How do you hire a Remote Executive Assistant?
Over the last 4 years running our executive assistant service, we’ve spoken with hundreds of founders and entrepreneurs about their needs for an executive assistant (EA). And through those conversations, we’ve learned that many execs who’ve worked with EAs in the past have had lackluster experiences.
The reasons why vary, but often they tell us things like:
- Their assistants weren’t that organized.
- They didn’t have adequate communication skills.
- They required a lot of micromanaging.
- They couldn’t rely on them to get things done on time.
- They seemed great on paper or in their interview, but didn’t meet expectations once they were on the job.
At some point, each of these execs either a) gave up on hiring an EA or b) fired their assistant and went back to the hiring process.
This can be an incredibly frustrating experience, and it’s common both for executives who hire EAs in-house, as well as those who use outside services like recruiters and staffing agencies (more on this below).
Based on our experience vetting thousands of executive assistant applicants each month, we’ve learned that the #1 problem leading executives to have this experience is that most people who hire EAs lack effective ways to evaluate candidates on the qualities that make great executive assistants.
In this article, we’re going to explain:
- What those qualities are and why they’re difficult to evaluate.
- Why most recruitment and staffing agencies tend to do a poor job of finding great EA talent—despite being in the business of hiring.
- The hiring methodology we’ve developed to solve these challenges and find truly world-class EAs for our clients.
If you’ve been wanting an assistant but haven’t had the time to hire one, or have had bad experiences with them in the past, click here to get started. You can try an assistant for a month or two and see how you like it. For testimonials from our clients, check out our homepage.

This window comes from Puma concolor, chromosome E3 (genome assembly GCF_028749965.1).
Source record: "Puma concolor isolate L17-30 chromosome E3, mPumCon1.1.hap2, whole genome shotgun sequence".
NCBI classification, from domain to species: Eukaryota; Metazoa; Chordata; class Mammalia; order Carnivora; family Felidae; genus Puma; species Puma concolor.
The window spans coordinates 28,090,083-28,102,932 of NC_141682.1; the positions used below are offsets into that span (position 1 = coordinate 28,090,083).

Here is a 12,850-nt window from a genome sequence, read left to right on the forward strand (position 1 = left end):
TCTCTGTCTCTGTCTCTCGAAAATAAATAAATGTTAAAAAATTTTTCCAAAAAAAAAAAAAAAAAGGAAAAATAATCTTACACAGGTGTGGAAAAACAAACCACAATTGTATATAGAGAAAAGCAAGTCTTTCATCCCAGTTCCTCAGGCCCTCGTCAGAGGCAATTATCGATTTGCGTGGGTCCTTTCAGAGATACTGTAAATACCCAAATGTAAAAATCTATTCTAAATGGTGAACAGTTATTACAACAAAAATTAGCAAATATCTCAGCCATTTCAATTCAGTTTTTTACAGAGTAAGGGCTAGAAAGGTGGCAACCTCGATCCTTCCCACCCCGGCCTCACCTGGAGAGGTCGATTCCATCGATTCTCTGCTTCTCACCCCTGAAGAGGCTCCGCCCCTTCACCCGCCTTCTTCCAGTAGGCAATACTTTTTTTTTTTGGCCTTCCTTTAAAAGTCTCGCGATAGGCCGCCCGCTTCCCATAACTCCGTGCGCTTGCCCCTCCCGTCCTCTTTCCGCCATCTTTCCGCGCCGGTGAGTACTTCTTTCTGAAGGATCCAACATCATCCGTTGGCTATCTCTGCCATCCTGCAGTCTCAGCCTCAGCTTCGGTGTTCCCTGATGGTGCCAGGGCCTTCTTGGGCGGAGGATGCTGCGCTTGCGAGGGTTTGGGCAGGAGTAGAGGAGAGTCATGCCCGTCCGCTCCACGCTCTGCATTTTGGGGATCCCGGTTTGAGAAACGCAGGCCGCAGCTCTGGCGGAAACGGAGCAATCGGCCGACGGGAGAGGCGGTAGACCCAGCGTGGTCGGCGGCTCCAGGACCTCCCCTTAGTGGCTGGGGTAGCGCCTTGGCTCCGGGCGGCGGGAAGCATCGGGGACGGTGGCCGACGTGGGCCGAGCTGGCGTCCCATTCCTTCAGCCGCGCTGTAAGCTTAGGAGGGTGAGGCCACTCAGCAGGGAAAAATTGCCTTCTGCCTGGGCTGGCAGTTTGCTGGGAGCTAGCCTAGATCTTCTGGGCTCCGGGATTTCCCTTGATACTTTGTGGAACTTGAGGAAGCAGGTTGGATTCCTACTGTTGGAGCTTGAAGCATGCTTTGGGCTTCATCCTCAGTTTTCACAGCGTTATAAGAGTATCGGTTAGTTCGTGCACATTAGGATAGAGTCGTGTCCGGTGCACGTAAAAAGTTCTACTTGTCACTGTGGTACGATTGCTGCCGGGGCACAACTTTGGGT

The Qualities That Make Great Executive Assistants (and Why They’re Hard to Evaluate)
Founders and executives have an intuitive sense that they want their assistants to have excellent communication skills, be great problem solvers, and possess key character traits like reliability and detail-orientedness. And in fact, these are the qualities—what we call “generalist aptitudes”—that the best EAs have.
When EAs possess these qualities and traits, they’re well suited to reliably and competently execute the types of administrative tasks c-level executives need. For example:
- Calendar management
- Scheduling meetings
- Making travel arrangements
- Doing research and data entry
- Safely handling confidential information
When EAs are great problem solvers (i.e. they can think quickly on their feet, and figure things out in new and complex situations), there are two additional key advantages:
- The range of what they can do extends beyond these core responsibilities to encompass a diverse array of other complex tasks (Think: redesigning company workflows or managing special projects).
- They require far less micromanagement or guidance on your part. You can simply ask them to get things done, and they can figure out how to do it.
This is incredibly valuable for senior level executives who lack the time or patience to spell out how to do different tasks, and would love the ability to ask their assistant to handle tasks outside of the standard set of EA responsibilities.
However, in practice it turns out that evaluating generalist qualities like problem solving ability, communication ability, and particular character traits is difficult—so most people don’t really measure them.
There Isn’t the Equivalent of a “Coding Challenge” for Evaluating EA Candidates
When hiring for technical roles, there are often concrete ways of measuring the abilities of job applicants. Giving engineering candidates a coding challenge is a quintessential example of this.
These types of skills tests make it possible to see the abilities of job candidates before they’re on the job, which leads to much more consistent outcomes when hiring.
In contrast, most companies do not have an equivalent test or way to measure the generalist abilities of executive assistant job candidates. Instead, they rely on proxy variables (e.g. where they received their bachelor’s degree, years of experience, etc.) to judge the quality of applicants, and make assumptions about how applicants will perform in the role based on those variables.
- “They went to Berkeley. They’re probably a pretty good problem solver.”
- “Their resume looks tight. They’re probably pretty detail-oriented.”
- “They were at their last job for 3 years. They’re probably pretty reliable.”